No One Is Happy About Diversity Efforts at Work

At Clayton, a Tennessee-based home builder, some of its 26,000 employees say that the company’s diversity measures don’t go far enough. Others say those efforts go too far.

Well before last week’s Supreme Court decision on affirmative action, tension had been building in workplaces across the country over efforts to hire, retain and advance diverse workers. Companies are striving to demonstrate their commitment to minority employees’ success without being seen as limiting opportunities for others.

Caught in the middle are human-resources leaders like

Sarah Sharp,
a vice president of human resources at Clayton, who says she is working to promote overall fairness in hiring, an approach that helps underrepresented workers without, she hopes, alienating others.

“There are people who say, ‘I really wish we were more diverse,’ and I’ve also seen people say, ‘Stop being so woke,’ ” says Sharp.

The removal of race as a factor in college admissions stands to change the pipeline of diverse graduates companies can hire and likely opens challenges to longstanding hiring and promotion practices, legal experts say. For managers, the challenge is about fairly assessing a job candidate’s skills or an employee’s readiness for promotion at a time when workplace diversity measures already face questions from both supporters and skeptics.

In interviews with a dozen current and former diversity and HR heads, leaders say they are hearing from employees discouraged about what they view as lost momentum in advancing people of color and underrepresented minorities after George Floyd’s murder in police custody led to greater national attention to race and inequity. Leaders say they are also facing quiet, but no less insistent, pushback from some workers, with combative questions about diversity initiatives in surveys and company town halls.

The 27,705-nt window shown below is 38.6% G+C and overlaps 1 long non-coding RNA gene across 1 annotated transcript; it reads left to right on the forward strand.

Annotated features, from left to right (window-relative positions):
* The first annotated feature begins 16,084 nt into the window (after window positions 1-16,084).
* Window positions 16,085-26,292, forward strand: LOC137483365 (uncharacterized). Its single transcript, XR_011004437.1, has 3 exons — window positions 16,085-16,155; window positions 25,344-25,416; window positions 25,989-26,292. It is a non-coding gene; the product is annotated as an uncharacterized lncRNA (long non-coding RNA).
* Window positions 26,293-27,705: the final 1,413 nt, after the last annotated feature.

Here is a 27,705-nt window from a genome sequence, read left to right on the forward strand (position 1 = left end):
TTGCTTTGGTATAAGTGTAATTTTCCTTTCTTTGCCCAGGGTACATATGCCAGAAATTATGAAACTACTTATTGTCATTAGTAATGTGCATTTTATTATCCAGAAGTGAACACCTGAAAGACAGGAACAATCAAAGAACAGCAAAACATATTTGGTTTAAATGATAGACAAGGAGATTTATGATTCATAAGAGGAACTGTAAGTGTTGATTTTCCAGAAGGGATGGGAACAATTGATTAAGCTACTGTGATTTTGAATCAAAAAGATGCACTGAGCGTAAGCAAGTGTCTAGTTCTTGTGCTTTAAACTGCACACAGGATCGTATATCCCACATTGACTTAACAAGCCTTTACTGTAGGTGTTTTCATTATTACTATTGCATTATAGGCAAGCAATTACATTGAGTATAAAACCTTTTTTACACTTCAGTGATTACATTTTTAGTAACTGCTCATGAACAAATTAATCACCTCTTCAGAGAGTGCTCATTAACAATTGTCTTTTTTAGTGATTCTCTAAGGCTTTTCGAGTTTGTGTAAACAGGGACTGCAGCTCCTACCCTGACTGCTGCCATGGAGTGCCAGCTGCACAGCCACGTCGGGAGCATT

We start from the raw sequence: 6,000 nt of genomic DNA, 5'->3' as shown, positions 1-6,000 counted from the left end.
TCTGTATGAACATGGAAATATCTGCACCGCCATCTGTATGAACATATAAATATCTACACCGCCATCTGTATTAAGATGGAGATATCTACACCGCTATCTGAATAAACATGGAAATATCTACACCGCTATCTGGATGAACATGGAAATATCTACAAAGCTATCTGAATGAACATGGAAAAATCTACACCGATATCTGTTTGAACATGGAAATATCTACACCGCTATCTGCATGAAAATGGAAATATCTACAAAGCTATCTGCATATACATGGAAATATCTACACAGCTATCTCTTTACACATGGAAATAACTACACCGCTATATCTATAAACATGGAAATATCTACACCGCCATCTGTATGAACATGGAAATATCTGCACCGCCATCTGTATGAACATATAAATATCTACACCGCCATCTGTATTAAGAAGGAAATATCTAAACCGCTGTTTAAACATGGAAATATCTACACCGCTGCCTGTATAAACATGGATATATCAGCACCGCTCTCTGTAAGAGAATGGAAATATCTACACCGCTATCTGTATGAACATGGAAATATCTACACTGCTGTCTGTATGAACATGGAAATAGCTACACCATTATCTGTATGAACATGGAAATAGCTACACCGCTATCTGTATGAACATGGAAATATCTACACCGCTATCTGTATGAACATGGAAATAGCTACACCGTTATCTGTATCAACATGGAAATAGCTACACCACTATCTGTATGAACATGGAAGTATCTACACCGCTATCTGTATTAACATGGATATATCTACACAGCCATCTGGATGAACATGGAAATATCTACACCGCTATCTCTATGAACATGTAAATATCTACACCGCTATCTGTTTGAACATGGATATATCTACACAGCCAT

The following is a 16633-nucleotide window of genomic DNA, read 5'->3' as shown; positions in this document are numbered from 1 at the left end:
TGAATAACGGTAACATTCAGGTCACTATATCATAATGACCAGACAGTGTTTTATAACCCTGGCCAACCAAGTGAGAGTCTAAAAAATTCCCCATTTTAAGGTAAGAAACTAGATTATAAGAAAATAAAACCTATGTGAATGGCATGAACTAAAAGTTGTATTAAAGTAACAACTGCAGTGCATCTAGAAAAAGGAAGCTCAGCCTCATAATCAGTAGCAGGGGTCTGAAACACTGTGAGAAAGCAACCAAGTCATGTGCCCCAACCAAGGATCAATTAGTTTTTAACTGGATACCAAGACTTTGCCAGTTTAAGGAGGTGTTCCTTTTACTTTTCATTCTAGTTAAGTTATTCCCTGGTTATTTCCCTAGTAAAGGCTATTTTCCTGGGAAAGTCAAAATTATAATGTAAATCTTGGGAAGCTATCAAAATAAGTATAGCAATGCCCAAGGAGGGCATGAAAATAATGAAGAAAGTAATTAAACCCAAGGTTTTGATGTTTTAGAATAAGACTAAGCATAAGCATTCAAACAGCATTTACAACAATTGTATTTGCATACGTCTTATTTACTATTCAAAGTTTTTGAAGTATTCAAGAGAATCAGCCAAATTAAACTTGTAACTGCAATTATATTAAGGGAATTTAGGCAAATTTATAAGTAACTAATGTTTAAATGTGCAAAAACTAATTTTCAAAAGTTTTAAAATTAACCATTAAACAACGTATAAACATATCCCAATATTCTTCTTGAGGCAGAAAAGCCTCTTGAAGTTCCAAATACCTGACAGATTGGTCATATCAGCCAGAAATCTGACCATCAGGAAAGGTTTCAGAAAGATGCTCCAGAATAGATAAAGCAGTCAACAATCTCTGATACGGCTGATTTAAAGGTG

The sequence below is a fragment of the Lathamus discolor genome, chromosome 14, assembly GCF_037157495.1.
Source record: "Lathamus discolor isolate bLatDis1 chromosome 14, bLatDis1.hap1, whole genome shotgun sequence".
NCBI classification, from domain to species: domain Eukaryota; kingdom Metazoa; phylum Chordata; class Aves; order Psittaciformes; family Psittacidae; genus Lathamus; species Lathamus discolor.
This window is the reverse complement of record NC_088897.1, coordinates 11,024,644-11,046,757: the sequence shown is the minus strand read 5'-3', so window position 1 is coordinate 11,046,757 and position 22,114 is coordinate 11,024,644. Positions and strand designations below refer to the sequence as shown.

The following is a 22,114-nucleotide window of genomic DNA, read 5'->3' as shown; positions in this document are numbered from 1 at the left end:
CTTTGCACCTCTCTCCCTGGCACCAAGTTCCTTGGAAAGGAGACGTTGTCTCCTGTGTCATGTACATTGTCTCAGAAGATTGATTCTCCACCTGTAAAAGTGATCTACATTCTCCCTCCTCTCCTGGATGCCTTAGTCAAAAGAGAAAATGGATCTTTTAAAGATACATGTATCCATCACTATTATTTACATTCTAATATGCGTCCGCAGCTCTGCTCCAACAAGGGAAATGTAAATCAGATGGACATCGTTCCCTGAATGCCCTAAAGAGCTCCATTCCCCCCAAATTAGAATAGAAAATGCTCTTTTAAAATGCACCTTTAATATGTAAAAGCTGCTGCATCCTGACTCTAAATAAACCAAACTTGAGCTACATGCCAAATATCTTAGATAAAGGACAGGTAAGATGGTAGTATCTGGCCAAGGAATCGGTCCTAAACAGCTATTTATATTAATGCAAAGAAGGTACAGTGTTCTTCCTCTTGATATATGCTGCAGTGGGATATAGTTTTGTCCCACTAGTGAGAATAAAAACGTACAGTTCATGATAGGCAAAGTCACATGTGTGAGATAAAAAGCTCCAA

Complicating the situation is an uncertain economy that has prompted cuts to diversity, equity and inclusion-related budgets and staff, often because those roles are tied to recruiting, among the first functions hit when companies pull back on hiring. 

Corporate diversity efforts were supercharged following Floyd’s killing in mid-2020 that sparked a wider examination of racial inequity at work. Those programs still garner investment, but at a reduced clip. A Gallup survey of 140 HR chiefs at large companies found 59% were planning to increase their DEI budgets in the next 12 months, down from 84% in 2022.

Energy around DEI goals is flagging,

Laura Agharkar,

Nasdaq’s global head of diversity, equity and culture, said at a forum in May.

“We’re seeing a dip,” she told an audience at the Diversity Fatigue Summit, convened to drive momentum on workplace diversity. Employees of color, in particular, feel “the numbers aren’t changing fast enough,” she added. 

At that online forum, other executives from
talked about staff disappointment with the slow progress of hiring and promoting people of color.  

Some Black employees and executives have expressed concerns their companies aren’t moving quickly enough on their commitments, says

Yetta Toliver,
global head of diversity, inclusion and belonging at Xerox.